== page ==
Cost-exchange ratio

From Wikipedia, the free encyclopedia
Jump to navigation Jump to search

In anti-ballistic missile defence the cost-exchange ratio is the ratio of the incremental cost to the aggressor of getting one additional warhead through the defence screen, divided by the incremental cost to the defender of offsetting the additional missile.

In the early part of the Cold War, the cost-exchange ratio favoured the defender, since the cost of missiles increases rapidly with size, and interceptors are generally much smaller than ballistic missiles. This gave a strong impetus to the development and deployment of anti-ballistic missiles in the 1960s.

However, the deployment of multiple independently targetable re-entry vehicles (MIRV's) required the defender to deploy multiple interceptors for each enemy missile, thus skewing the cost-exchange ratio in favour of the aggressor.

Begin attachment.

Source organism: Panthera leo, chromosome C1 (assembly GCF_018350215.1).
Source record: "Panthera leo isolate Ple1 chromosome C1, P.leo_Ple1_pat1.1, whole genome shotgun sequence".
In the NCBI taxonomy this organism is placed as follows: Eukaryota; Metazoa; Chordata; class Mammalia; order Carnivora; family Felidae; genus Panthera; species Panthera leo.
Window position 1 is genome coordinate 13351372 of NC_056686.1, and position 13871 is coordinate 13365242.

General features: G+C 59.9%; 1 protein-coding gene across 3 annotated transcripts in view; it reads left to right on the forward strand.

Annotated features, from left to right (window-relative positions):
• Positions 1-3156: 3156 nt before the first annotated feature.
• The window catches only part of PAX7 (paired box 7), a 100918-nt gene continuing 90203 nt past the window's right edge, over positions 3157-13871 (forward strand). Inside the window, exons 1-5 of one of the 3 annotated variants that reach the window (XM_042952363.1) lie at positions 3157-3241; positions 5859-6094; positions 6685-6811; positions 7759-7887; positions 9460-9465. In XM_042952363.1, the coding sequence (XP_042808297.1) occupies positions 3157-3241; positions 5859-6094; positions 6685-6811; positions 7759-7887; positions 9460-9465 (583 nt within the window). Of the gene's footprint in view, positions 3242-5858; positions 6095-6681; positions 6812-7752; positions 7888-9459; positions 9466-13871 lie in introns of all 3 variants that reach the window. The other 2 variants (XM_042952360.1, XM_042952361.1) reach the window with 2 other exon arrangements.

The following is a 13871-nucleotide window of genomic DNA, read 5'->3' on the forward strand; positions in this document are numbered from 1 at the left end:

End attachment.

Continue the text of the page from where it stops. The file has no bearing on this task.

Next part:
Consideration of cost-exchange ratios was influential in persuading the United States and the Soviet Union to sign the ABM Treaty.

Retrieved from "https://en.wikipedia.org/w/index.php?title=Cost-exchange_ratio&oldid=811748029"
This content was retrieved from Wikipedia : http://en.wikipedia.org/wiki/Cost-exchange_ratio
This page is based on the copyrighted Wikipedia article "Cost-exchange ratio"; it is used under the Creative Commons Attribution-ShareAlike 3.0 Unported License (CC-BY-SA). You may redistribute it, verbatim or modified, providing that you comply with the terms of the CC-BY-SA